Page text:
19. Ours is a small farm about 5 min from my house. It's organic and even has a green house, so it goes all 12 mos. I think it's $160/quarter, so $640/year. It works out to about $13/week and we get lots of food. This week was a pint of blueberries, 3 ears of corn, 2 cucumbers, about 8 red potatoes, 2 heads of broccoli, a big bag of baby spinach, a medium bag of green beans and a small bag of parsley. I think I'm forgetting something. It probably would have cost $25 if I had purchased everything separately.


    If I were paying $600 for only 6 months worth, I would expect to be getting double the amount I listed .....


    Ours was about $600 from early-April to late-Nov.


    From mid-summer through Sept., we would typically get 3 large grocery bags of a variety of produce, including share bins where we could take extras, herbs, a wild-flower field to take cuttings, tomatilloes and cherry tomatoes to pick, a corn "share" and berry-fruit/egg/chicken options available for just a bit more.


    When we started, I was concerned that we'd get stuck with bags full of zucchini by July but they were able to manage the volume and variety very well -- from May through Sept., there were no fewer than a dozen, often two or three dozen different things available.


    The main reasons we joined were to expand the variety of food we ate, support local organic farmers (ours was associated with a college so they were training others as well), and eat more seasonally.


    Looking for one in this area for next year, meanwhile we support the local farmers' markets.


    My personal belief is this: If the field you want to go into requires a degree, go to college. If you want a liberal arts education and can afford it, go to college. If you want the college experience and can afford it, go to college. If you want to self-educate, don't go to college. If you want to be an entrepreneur and feel you don't need college, don't go. In other words, do what works best for you.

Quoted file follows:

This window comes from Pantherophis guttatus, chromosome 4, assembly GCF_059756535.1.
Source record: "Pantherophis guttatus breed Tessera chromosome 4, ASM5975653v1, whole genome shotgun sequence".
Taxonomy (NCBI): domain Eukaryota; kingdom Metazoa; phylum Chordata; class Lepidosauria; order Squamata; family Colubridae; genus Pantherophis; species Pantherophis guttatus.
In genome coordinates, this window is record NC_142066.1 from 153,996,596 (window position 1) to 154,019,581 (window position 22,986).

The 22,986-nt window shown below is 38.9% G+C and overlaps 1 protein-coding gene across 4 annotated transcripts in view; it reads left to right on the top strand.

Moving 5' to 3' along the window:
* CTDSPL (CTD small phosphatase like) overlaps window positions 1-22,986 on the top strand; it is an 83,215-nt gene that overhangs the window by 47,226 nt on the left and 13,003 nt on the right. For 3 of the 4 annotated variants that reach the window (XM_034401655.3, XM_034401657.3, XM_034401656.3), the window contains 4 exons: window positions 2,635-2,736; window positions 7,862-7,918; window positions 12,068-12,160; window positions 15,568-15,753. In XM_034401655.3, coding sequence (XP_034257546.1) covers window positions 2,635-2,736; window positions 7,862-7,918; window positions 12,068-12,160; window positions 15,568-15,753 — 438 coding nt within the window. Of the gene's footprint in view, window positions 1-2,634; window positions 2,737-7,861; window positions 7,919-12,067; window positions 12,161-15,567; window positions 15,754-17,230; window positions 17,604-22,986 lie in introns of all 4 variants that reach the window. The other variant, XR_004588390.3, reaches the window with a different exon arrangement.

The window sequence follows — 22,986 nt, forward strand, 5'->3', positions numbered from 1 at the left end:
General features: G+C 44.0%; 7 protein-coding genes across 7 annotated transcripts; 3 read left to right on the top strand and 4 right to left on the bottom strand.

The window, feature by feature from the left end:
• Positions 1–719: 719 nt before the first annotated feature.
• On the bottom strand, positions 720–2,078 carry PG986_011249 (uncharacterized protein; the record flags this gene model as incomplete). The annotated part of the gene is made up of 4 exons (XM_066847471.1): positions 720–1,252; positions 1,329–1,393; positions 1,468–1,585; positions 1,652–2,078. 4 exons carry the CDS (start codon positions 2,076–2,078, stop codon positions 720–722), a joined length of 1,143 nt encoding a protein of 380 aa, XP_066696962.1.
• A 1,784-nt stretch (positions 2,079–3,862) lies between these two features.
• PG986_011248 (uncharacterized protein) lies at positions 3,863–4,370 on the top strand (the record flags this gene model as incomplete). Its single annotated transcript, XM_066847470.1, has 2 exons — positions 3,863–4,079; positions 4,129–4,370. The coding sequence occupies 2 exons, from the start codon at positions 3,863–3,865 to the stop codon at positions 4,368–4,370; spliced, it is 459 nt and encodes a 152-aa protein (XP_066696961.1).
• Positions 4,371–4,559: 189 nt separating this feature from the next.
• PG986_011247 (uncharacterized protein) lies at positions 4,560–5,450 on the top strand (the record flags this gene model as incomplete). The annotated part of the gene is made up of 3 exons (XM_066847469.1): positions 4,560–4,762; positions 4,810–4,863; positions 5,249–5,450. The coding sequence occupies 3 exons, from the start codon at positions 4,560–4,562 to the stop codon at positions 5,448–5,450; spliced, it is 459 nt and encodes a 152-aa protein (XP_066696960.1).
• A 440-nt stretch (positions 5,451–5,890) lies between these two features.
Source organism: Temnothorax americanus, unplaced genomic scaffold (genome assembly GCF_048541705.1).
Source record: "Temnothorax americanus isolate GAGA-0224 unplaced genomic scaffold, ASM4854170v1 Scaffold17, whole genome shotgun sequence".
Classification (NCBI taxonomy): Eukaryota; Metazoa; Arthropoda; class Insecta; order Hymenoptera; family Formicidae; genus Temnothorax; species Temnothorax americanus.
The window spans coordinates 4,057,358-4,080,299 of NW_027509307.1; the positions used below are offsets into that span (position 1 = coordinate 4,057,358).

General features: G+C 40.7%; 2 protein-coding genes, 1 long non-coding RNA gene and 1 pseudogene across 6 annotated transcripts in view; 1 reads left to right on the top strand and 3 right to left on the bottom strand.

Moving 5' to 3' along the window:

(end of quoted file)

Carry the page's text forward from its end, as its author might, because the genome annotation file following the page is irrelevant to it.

Yes, I'm seeing these articles as well.


    It seems to be a response to the trend over the last decade or so saying that everyone could and should go to college. Politicians, academics, etc., have been saying that everyone has a "right" to go to college, for instance. Please don't take this into politics, that's not why I bring that up. My point is that it's been drummed into people for the past 10 or 15 years, without the balance of trade schools, vo-ag, etc.


    When I went to high school, kids (with their counselors) would get on track by 10th grade or so to pursue classes that were targetted for technical schools, business ed or business-related study, agriculture study, as well as more heavily academic tracks for college (higher level maths, essay-writing English classes). Not that kids couldn't change tracks or go to college after they'd done something else, but it acknowledged that not everyone wanted or needed to go to college straight out of high school.


    The more recent "everyone goes to college" attitude does a real disservice to students who want technical careers or want to work in a field that involves apprenticeships, for instance.


    That and the huge financial burden as college costs have sky-rocketed, well past any reasonable increases relative to the rest of the economy. I think a lot of families are really weighing the costs/benefits more these days when even state universities and regular ol' colleges are $20K a year not including all the additional costs.


    The anti attitude you mention may have a good bit to do with the ridiculous classes and lack of a strong core that some colleges now offer. Graduating with a history degree but you don't have to take even one class on ancient or western civilization history? Things like that make the news more and more frequently these days. For some folks I'm sure that looks like a big waste of money.




    IRL most of the academically minded families we know are doing what they can to enable their kids to go to college.